The Resilience of the Wild – Mike Collier

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The Resilience of the Wild – Customs House – South Shields

The main reason for visiting Northumberland was to see my brother’s exhibition, The Resilience of the Wild, at the Customs House in South Shields.

It was a breath of fresh air, literally, as the colours of Mike’s palette are such that a sense of the outdoors and natural places the work is centered around resonates from the pieces in the show and echoed around a space full of sympathy for the work.

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A sense of place and of species

In the show Mike looks at colloquial names for the birds and wild flowers that he has encountered on walks he’s undertaken, with a wonderful sense of  both place and species being established in each piece through a sensitive composition of colour and word. The balance between the intuitive, scientific and colloquial is present in all the works. He has also taken facsimile copies of the notes of one of the north east’s pioneering ornithologists, George Temperley, and added marks of colour that bring the pages to life and acknowledge both the spontaneity of the note taking and the wider context of the landscape and birds that the notes came from. He has previously worked in a similar way with the diaries of Dorothy Wordsworth.

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Learock – Skylark

The one departure from word and colour was a piece that combined these two elements with a pure sense of representational imagery – a photograph of a skylark. I have always been something of a loose sounding board for Mike’s work and understand the process he brings to his art. He obviously knows of my work and asked if I had an image of a skylark, but against a pure blue background. I was able to oblige and Mike played it against the words and colours of its colloquial Northumbrian name, Learock. The piece, included on an end wall in the show at the Customs House, simply seemed to state what the rest of the work was about. It gave the exhibition a concrete visual reference that played across the rest of the work in the show.

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A collaboration between Mike and I

It also worked!

As a result we are going to produce a series of works that combine both our disciplines, the images will always need to be against as pure a colour as possible and we aim to start with blue.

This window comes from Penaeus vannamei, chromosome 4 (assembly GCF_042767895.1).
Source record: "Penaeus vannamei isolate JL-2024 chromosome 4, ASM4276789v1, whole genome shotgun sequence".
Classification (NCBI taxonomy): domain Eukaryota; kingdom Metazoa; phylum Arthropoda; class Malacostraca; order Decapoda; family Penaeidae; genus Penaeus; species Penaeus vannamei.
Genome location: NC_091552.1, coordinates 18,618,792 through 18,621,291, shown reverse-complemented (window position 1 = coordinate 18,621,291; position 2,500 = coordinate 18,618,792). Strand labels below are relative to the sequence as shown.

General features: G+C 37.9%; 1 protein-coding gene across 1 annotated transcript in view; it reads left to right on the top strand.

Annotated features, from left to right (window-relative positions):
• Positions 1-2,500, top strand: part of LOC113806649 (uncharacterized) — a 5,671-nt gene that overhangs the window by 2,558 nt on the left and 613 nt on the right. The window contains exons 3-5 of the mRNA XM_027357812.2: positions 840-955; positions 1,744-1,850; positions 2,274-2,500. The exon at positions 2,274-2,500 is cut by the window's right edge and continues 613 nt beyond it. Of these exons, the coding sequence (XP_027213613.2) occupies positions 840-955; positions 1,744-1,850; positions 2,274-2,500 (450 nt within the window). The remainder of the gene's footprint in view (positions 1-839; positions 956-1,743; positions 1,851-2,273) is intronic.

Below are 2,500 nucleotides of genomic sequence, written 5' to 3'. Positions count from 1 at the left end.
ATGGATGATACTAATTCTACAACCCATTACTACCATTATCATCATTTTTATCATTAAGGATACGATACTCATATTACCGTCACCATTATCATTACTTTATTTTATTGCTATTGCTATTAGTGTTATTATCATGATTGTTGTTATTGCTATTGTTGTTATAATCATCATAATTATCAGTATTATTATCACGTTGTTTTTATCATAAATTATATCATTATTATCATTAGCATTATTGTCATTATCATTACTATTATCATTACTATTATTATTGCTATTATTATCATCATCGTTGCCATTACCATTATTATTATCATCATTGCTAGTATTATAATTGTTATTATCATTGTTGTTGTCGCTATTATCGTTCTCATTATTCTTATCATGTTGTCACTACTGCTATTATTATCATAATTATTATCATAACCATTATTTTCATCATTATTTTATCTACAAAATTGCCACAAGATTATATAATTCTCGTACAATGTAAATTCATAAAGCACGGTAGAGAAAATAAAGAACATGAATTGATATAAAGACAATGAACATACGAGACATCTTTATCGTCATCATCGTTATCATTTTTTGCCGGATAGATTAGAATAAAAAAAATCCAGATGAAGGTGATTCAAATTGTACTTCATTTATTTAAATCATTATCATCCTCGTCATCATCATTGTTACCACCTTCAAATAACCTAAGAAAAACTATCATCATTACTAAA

NGCA

On leaving the Customs House Mike took my mum and I to Marsden Grotto. I had no idea what to expect and Mike was not forthcoming either when I asked him about it – ‘I’ll just leave it for you to see’ was all he would say. To say I was bowled over would be something of an understatement. More of this in the next post. Kittiwakes everywhere and a fortuitous blue sky gave rise to other images that we could use in our collaboration. We only had an hour or so at Marsden before going to see another exhibition at the Northern Gallery for Contemporary Art in Sunderland, WALK ON: 40 Years of Art Walking, curated by Cynthia Morrison-Bell (who we spent a hour or so with at the Grotto, both Cynthia and I feeling as if we were on some sort of school magical mystery tour), Alistair Robinson and with the collaboration of Janet Ross and Mike. I knew though I had to get back and spend more time at the Grotto so we planned to return in the evening for a few hours.

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Kittiwake at Marsdon Grotto

An eclectic mix

The exhibition in Sunderland was very diverse and eclectic. It was meant to be. Work from all sorts of media based around the idea of walking and how the very act of moving through space is often the starting point for and the driving force behind creating work. In such a diverse show you are always going to respond to certain pieces while others leave you cold. Once again Mike figured in the show along with my great friend Brendan Stuart Burns.

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Mike’s work at NGCA

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Brendan’s work in the same exhibition

It was fantastic to see their work in such a prestigious international show and not surprisingly as both Mike’s and Brendan’s work resonates with all that I have a love of, I was drawn to their pieces. There were others of course; Tim Robinson’s film, Connemara, an intersection between writing, film-making and the natural world; Brian Thompson’s sculptural pieces exploring two and three dimensional shapes drawn from walking a site and using maps as a starting point to reveal the development of place in relation to time; James Hugonin’s incredibly intricate and complex prints and Bryndis Snaebjornsdottir and Mark Wilson’s collaboration exploring notions of wilderness.

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The evening saw us back at the Grotto and with the blue backdrop gone, cloud having pushed in towards the end of the day, I began an exhilarating couple of hours working with the kittiwakes and being immersed in one of the largest British colonies of this beautifully clean white gull. Post to follow!

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